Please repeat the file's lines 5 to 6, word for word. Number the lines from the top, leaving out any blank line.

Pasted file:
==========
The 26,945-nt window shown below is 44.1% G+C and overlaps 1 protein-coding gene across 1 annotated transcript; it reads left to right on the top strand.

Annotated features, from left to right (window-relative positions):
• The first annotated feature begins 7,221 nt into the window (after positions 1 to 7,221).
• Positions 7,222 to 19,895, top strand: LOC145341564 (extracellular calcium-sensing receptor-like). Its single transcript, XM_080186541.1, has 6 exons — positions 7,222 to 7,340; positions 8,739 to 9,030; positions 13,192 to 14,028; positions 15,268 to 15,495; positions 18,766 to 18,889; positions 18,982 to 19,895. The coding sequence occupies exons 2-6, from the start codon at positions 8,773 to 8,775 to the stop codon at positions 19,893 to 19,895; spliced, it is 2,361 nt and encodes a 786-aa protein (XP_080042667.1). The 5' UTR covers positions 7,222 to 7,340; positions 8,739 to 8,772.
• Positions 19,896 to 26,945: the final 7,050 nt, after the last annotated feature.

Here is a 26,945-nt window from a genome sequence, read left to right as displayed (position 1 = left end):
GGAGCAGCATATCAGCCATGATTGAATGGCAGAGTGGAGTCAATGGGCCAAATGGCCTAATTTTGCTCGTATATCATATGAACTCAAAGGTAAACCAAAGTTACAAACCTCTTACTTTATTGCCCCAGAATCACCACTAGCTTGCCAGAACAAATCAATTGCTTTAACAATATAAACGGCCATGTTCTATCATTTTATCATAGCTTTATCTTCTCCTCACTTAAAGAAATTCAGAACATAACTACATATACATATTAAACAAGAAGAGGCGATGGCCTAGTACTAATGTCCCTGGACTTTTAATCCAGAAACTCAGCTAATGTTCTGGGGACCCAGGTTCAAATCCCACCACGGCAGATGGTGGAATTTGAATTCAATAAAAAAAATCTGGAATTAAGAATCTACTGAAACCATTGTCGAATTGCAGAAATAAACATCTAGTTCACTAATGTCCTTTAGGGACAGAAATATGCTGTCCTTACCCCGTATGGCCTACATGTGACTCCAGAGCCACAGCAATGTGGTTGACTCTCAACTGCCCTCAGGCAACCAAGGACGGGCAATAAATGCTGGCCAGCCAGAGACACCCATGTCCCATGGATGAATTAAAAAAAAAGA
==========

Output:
• Positions 19,896 to 26,945: the final 7,050 nt, after the last annotated feature.

Here is a 26,945-nt window from a genome sequence, read left to right as displayed (position 1 = left end):